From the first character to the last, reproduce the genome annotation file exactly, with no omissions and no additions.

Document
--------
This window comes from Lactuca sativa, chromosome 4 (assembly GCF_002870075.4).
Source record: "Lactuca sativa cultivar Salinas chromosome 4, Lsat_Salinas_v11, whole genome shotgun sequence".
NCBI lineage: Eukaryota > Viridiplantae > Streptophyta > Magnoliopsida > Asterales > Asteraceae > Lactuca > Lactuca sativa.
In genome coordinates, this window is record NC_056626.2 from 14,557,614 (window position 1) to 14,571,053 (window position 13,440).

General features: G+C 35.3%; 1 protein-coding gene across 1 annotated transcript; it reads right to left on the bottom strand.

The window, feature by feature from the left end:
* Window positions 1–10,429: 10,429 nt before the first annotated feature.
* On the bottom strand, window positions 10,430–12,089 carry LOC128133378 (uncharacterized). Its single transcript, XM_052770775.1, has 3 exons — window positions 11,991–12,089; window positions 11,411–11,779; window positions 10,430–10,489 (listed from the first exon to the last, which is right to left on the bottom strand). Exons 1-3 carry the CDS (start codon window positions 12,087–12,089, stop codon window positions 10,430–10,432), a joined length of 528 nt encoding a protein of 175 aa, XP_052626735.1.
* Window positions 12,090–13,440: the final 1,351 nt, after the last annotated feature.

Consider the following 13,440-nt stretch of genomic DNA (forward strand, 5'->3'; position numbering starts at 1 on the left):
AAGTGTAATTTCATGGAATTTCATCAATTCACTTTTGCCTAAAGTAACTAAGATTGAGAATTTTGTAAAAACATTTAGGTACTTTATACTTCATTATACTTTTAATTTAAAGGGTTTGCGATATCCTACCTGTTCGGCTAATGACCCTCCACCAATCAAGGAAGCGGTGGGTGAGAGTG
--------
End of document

This window comes from Lactuca sativa, chromosome 4 (assembly GCF_002870075.4).
Source record: "Lactuca sativa cultivar Salinas chromosome 4, Lsat_Salinas_v11, whole genome shotgun sequence".
NCBI lineage: Eukaryota > Viridiplantae > Streptophyta > Magnoliopsida > Asterales > Asteraceae > Lactuca > Lactuca sativa.
In genome coordinates, this window is record NC_056626.2 from 14,557,614 (window position 1) to 14,571,053 (window position 13,440).

General features: G+C 35.3%; 1 protein-coding gene across 1 annotated transcript; it reads right to left on the bottom strand.

The window, feature by feature from the left end:
* Window positions 1–10,429: 10,429 nt before the first annotated feature.
* On the bottom strand, window positions 10,430–12,089 carry LOC128133378 (uncharacterized). Its single transcript, XM_052770775.1, has 3 exons — window positions 11,991–12,089; window positions 11,411–11,779; window positions 10,430–10,489 (listed from the first exon to the last, which is right to left on the bottom strand). Exons 1-3 carry the CDS (start codon window positions 12,087–12,089, stop codon window positions 10,430–10,432), a joined length of 528 nt encoding a protein of 175 aa, XP_052626735.1.
* Window positions 12,090–13,440: the final 1,351 nt, after the last annotated feature.

Consider the following 13,440-nt stretch of genomic DNA (forward strand, 5'->3'; position numbering starts at 1 on the left):
AAGTGTAATTTCATGGAATTTCATCAATTCACTTTTGCCTAAAGTAACTAAGATTGAGAATTTTGTAAAAACATTTAGGTACTTTATACTTCATTATACTTTTAATTTAAAGGGTTTGCGATATCCTACCTGTTCGGCTAATGACCCTCCACCAATCAAGGAAGCGGTGGGTGAGAGTG